In 1958, Gibson brought the ES-335 into the world in response to Jazz Players whose hollow-bodied git-boxes howled with feedback. Looking very much like a traditional thinline hollow body, the 335 had a center block of maple that cut feedback while it spawned a far-flung family of subtle, genetic variation, such as Gibson’s Vintage ES-345, ES-347, ES-350 and ES-355 models, Epiphone’s Sheraton, Casino and Riviera guitars and a slew of close relatives and out-and-out clones by virtually every guitar maker in existence.
Looks are certainly a big part of the semi-hollow guitar’s appeal. It has all the earmarks of legitimate luthiery: an arched top, a set neck, even an f-hole or two. The big, lower bout feels like a traditional acoustic instrument under the arm of the player. Yet, that center block moves the sound away from warm and plunky jazz tones and right into solid-body territory. Think of it as a sexy little Les Paul in a fat jazz dress, and you’re pretty much on the mark.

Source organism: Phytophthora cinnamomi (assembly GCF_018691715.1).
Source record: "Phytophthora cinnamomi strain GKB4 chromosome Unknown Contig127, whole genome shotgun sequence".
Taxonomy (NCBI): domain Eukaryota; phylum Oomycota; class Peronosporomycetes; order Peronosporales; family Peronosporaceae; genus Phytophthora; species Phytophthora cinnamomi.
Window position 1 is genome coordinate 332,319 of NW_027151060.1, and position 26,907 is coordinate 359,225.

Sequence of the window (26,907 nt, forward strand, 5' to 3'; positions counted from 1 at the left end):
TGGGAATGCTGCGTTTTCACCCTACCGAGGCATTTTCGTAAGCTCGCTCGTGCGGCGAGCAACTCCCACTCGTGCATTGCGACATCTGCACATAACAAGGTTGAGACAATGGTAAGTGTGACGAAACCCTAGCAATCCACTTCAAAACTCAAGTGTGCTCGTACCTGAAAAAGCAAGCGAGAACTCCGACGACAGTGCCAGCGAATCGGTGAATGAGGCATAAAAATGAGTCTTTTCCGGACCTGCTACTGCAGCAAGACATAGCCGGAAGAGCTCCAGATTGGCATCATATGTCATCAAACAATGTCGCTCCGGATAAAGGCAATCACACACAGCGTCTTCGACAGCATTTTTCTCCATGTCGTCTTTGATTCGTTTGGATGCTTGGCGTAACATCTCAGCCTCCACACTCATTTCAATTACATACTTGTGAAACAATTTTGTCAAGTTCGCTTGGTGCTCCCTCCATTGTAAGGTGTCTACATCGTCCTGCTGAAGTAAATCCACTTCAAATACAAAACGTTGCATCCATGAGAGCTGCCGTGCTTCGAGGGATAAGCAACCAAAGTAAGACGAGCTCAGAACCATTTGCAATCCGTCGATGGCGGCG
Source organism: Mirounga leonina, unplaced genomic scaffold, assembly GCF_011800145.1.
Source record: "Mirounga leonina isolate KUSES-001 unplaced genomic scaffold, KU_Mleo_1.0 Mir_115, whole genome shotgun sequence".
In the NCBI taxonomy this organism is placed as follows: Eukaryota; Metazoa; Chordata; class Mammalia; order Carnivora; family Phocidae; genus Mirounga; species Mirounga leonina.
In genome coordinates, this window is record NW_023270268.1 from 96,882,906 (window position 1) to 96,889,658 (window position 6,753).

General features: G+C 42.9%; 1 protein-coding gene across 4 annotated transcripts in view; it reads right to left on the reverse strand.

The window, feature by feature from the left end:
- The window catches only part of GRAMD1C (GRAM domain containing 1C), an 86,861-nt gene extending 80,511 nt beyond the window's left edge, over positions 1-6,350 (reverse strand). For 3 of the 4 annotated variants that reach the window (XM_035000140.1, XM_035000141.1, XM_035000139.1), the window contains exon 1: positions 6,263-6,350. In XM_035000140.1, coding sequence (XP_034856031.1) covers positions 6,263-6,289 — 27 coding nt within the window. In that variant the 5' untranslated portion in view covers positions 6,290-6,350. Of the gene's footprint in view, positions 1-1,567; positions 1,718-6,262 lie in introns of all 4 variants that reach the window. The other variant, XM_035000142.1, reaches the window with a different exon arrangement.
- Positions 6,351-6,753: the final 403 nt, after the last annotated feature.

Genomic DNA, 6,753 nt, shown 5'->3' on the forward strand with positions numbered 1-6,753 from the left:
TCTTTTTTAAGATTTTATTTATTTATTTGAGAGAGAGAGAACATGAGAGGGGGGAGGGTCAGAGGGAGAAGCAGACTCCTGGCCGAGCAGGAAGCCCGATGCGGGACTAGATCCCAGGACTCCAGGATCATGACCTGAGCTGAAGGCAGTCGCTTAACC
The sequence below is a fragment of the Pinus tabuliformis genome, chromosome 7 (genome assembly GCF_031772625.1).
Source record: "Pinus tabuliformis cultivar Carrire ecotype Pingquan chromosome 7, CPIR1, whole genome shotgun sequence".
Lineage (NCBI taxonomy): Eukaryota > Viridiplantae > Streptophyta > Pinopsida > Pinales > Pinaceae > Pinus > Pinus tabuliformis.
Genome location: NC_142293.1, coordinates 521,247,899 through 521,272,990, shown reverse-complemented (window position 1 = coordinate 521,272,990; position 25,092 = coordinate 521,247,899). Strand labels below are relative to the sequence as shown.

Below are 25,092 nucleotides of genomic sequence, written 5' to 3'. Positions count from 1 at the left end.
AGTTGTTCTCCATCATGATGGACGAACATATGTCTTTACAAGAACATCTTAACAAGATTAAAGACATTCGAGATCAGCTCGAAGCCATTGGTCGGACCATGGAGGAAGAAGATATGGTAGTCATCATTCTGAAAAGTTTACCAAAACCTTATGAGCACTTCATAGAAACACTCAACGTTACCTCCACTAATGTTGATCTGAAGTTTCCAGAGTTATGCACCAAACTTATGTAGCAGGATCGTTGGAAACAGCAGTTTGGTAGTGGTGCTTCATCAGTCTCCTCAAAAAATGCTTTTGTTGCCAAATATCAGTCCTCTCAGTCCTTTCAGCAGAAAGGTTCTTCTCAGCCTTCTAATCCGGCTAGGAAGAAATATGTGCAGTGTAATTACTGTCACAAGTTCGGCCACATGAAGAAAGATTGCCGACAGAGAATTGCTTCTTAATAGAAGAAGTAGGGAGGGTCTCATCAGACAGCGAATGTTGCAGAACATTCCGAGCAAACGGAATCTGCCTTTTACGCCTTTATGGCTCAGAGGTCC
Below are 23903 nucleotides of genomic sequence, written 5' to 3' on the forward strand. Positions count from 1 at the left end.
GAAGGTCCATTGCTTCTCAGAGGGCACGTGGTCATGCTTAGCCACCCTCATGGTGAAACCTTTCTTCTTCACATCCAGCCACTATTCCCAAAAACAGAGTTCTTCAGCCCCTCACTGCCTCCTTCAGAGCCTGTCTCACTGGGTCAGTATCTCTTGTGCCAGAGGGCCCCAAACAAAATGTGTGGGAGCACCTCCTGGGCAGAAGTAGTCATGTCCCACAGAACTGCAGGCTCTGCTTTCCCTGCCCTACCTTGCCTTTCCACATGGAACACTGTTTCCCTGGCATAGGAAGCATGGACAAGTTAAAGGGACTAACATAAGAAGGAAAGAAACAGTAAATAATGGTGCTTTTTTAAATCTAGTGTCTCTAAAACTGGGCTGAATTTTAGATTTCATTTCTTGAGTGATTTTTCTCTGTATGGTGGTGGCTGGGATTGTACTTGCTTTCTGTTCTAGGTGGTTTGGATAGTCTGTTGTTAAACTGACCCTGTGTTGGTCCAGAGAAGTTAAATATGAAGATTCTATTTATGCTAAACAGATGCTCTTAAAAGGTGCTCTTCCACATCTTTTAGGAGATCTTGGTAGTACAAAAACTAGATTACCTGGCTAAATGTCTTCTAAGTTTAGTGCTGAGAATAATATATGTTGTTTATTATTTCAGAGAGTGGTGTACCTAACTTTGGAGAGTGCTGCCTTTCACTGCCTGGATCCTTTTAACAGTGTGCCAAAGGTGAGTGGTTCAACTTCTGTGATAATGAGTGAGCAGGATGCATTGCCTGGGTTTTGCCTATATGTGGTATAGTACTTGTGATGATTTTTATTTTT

The models were rounded up for review share a number of common characteristics. Scale lengths are all 24.75 inches on necks set into maple-ply bodies, headstocks are all symmetrical with three-to-a-side tuners and nut widths are all 1.6875 inches. In addition, all of our review models feature dual humbuckers, dual volume and tone controls and three-way pickup selectors.
Stay tuned for hollowbody reviews. (Washburn HB-35, Epiphone Riviera, Gibson ES-135 Limited Edition, Heritage 500 Series Academy Custom and Samick SAT650)
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